Elaeophora schneideri is a parasite of mule deer and black-tailed deer found in the mountains of western and southwestern USA and in Nebraska; it also has been found in white-tailed deer in southern and southeastern regions. Adult parasites are 60–120 mm long and usually are found in the common carotid or internal maxillary arteries. The microfilariae, ~275 μm long and 15–17 μm thick, normally are found in skin capillaries on the forehead and face. Development in the intermediate hosts, horse flies of the genera Tabanus and Hybomitra, requires ~2 wk. Infective larvae invade the host as the horse fly feeds, migrate to the leptomeningeal arteries, and develop to immature adults in ~3 wk. These young adults migrate against the blood flow and establish in the common carotid arteries, where they continue to grow. The parasites reach sexual maturity ~6 mo later and begin producing microfilariae. The life span of adults is 3–4 yr.
Clinical disease has not been reported in mule deer and black-tailed deer; therefore, they are considered to be the normal definitive hosts. When horse flies transmit the infective larvae to elk, moose, domestic sheep and goats, sika deer, and possibly white-tailed deer, the larvae develop in the leptomeningeal arteries and cause ischemic necrosis of brain tissue, resulting in blindness, brain damage, and sudden death. Blindness in these animals is characterized by absence of opacities in the refractive media of the eye (“clear-eyed” blindness).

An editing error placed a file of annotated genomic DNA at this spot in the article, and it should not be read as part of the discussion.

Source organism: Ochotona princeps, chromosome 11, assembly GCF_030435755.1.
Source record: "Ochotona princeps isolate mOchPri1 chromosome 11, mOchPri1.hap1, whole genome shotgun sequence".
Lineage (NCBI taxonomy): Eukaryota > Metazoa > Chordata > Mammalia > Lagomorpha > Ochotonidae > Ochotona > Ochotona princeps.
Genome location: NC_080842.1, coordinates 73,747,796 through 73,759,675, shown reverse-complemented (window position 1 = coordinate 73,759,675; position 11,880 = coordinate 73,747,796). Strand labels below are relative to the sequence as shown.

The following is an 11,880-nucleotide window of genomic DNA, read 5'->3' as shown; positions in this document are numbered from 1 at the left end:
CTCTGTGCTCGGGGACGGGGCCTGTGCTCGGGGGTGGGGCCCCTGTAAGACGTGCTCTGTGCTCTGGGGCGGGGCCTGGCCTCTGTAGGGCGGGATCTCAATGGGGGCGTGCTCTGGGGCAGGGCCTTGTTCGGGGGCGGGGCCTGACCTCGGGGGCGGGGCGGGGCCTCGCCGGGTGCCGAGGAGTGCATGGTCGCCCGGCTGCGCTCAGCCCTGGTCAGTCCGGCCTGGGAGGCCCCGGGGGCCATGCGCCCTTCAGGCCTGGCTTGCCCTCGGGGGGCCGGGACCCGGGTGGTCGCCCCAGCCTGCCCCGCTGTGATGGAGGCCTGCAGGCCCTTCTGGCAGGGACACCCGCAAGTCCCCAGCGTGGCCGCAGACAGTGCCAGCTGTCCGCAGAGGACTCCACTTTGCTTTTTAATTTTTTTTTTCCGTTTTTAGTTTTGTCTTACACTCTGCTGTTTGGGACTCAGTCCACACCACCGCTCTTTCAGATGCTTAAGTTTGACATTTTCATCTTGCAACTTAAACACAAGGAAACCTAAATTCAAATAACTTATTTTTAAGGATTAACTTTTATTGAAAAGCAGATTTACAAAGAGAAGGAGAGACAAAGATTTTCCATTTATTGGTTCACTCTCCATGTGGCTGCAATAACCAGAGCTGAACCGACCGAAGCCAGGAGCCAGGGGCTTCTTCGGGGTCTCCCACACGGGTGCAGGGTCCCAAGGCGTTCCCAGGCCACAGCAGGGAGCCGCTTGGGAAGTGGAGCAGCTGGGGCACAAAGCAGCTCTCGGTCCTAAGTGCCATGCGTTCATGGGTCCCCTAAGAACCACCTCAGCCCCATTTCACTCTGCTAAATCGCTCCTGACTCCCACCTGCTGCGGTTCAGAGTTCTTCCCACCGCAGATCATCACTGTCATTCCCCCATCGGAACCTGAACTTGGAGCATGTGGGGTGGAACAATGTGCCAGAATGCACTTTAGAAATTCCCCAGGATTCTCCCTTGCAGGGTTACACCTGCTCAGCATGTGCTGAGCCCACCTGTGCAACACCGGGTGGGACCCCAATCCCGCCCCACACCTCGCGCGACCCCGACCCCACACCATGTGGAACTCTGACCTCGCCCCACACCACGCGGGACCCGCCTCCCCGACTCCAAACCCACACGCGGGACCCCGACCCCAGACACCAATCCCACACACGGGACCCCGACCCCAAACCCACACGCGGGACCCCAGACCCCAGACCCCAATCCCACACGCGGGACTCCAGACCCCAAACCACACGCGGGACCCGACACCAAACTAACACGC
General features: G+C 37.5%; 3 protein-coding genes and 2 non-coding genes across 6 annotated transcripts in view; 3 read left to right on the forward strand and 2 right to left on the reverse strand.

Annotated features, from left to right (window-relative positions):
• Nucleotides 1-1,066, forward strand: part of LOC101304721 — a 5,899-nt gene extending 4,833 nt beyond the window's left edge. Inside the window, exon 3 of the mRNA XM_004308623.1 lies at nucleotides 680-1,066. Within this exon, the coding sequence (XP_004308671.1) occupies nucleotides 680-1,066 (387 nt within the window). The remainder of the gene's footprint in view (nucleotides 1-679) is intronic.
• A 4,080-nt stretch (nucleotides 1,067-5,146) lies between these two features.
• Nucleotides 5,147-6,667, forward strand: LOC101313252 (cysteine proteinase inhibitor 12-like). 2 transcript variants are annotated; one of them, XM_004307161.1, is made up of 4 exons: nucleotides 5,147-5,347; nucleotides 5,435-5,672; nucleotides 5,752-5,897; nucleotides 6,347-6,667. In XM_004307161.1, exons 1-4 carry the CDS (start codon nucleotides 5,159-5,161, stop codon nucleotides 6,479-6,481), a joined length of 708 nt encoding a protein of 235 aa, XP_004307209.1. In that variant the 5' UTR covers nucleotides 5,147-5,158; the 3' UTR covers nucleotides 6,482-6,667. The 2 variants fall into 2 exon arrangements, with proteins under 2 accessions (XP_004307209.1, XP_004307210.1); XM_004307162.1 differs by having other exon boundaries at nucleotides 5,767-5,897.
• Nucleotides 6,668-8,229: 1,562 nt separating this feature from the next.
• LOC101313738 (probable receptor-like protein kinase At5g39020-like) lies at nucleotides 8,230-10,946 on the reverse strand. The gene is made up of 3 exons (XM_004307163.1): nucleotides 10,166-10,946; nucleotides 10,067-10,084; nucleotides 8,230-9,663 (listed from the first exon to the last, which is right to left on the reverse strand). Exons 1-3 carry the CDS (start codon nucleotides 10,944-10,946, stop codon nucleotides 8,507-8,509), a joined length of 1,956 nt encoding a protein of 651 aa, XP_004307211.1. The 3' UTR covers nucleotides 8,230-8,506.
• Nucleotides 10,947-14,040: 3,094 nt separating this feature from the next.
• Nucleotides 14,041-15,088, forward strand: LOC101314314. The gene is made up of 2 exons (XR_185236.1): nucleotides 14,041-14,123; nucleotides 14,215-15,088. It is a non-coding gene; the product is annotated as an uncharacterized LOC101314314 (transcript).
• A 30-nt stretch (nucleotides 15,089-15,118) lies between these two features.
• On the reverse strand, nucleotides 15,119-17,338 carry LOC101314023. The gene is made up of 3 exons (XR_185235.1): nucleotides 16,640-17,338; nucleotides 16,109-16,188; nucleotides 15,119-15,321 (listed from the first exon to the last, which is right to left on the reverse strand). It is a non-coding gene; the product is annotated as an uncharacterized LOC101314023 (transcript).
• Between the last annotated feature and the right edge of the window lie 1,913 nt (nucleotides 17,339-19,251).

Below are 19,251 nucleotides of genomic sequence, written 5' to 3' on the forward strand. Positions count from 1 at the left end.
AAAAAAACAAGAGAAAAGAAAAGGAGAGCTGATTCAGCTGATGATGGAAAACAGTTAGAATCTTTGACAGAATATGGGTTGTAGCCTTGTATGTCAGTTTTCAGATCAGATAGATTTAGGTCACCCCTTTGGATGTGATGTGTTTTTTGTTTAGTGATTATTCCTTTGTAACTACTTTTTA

Domestic sheep and goats, especially lambs, kids, and yearlings, may die suddenly 3–5 wk after infection. Death is usually preceded by incoordination and circling and often by convulsions and opisthotonos. Numerous thrombi occur in the cerebral and leptomeningeal arteries. One or more young adult E schneideri accompany each thrombus. If sheep or goats survive the early infection, a raw bloody dermatitis on the poll, forehead, or face (“sorehead”) develops 6–10 mo later. Lesions occasionally develop on the legs, abdomen, and feet. These lesions are an allergic dermatitis in response to the microfilariae lodged in capillaries. Lesions persist, with periods of intermittent and incomplete healing for ~3 yr, followed by spontaneous recovery. Hyperplasia and hyperkeratosis develop in the epidermis of the parasitized area.
Differential diagnoses include coenurosis (Taenia, see CNS Diseases Caused by Helminths and Arthropods: Cestodes Causing CNS Disease), cerebrocortical necrosis (see Polioencephalomalacia), and enterotoxemia (see Clostridial Diseases: Enterotoxemias). Elaeophorosis should not be considered unless sheep have been in endemic areas during the summer. Diagnosis in lambs, kids, or elk yearlings or calves usually is made at necropsy; numerous thrombi and parasites are found in the common carotid, internal maxillary, cerebral, and leptome-ningeal arteries. Presumptive diagnosis in mature sheep is based on history and location and type of lesion. The skin lesion must be differentiated from that of ulcerative dermatosis (see Ulcerative Dermatosis of Sheep). Confirmation is by recovery of microfilariae from the lesion or by postmortem recovery of the adult parasites. A skin biopsy of the lesion is macerated in isotonic saline solution and allowed to stand ≥6 hr at room temperature. The skin is strained off and the fluid examined for the typical microfilariae.
Piperazine salts (220 mg/kg, PO) are effective. Complete recovery occurs in 18–20 days. No treatment is available for the cerebral form of the disease.
Last full review/revision July 2011 by Thomas R. Klei, PhD